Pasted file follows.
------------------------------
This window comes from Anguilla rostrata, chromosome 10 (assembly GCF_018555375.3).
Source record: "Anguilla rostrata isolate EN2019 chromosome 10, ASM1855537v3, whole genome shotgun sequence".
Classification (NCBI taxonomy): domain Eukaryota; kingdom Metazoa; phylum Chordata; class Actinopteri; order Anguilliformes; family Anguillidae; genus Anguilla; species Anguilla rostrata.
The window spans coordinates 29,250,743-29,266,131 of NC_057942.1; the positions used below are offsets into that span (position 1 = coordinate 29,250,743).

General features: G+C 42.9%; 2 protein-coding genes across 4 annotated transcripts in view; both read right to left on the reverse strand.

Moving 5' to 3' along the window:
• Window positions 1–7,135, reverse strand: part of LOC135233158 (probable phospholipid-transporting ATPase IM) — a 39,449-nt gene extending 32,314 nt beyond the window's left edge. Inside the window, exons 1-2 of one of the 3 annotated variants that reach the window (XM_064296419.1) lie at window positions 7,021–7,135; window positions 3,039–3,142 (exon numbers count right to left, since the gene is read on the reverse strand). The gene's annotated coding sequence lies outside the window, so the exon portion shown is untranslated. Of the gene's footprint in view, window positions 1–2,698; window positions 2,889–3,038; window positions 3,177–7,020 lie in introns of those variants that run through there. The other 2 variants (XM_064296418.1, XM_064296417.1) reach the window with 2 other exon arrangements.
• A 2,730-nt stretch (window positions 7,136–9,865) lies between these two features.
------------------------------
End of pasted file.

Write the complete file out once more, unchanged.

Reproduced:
This window comes from Anguilla rostrata, chromosome 10 (assembly GCF_018555375.3).
Source record: "Anguilla rostrata isolate EN2019 chromosome 10, ASM1855537v3, whole genome shotgun sequence".
Classification (NCBI taxonomy): domain Eukaryota; kingdom Metazoa; phylum Chordata; class Actinopteri; order Anguilliformes; family Anguillidae; genus Anguilla; species Anguilla rostrata.
The window spans coordinates 29,250,743-29,266,131 of NC_057942.1; the positions used below are offsets into that span (position 1 = coordinate 29,250,743).

General features: G+C 42.9%; 2 protein-coding genes across 4 annotated transcripts in view; both read right to left on the reverse strand.

Moving 5' to 3' along the window:
• Window positions 1–7,135, reverse strand: part of LOC135233158 (probable phospholipid-transporting ATPase IM) — a 39,449-nt gene extending 32,314 nt beyond the window's left edge. Inside the window, exons 1-2 of one of the 3 annotated variants that reach the window (XM_064296419.1) lie at window positions 7,021–7,135; window positions 3,039–3,142 (exon numbers count right to left, since the gene is read on the reverse strand). The gene's annotated coding sequence lies outside the window, so the exon portion shown is untranslated. Of the gene's footprint in view, window positions 1–2,698; window positions 2,889–3,038; window positions 3,177–7,020 lie in introns of those variants that run through there. The other 2 variants (XM_064296418.1, XM_064296417.1) reach the window with 2 other exon arrangements.
• A 2,730-nt stretch (window positions 7,136–9,865) lies between these two features.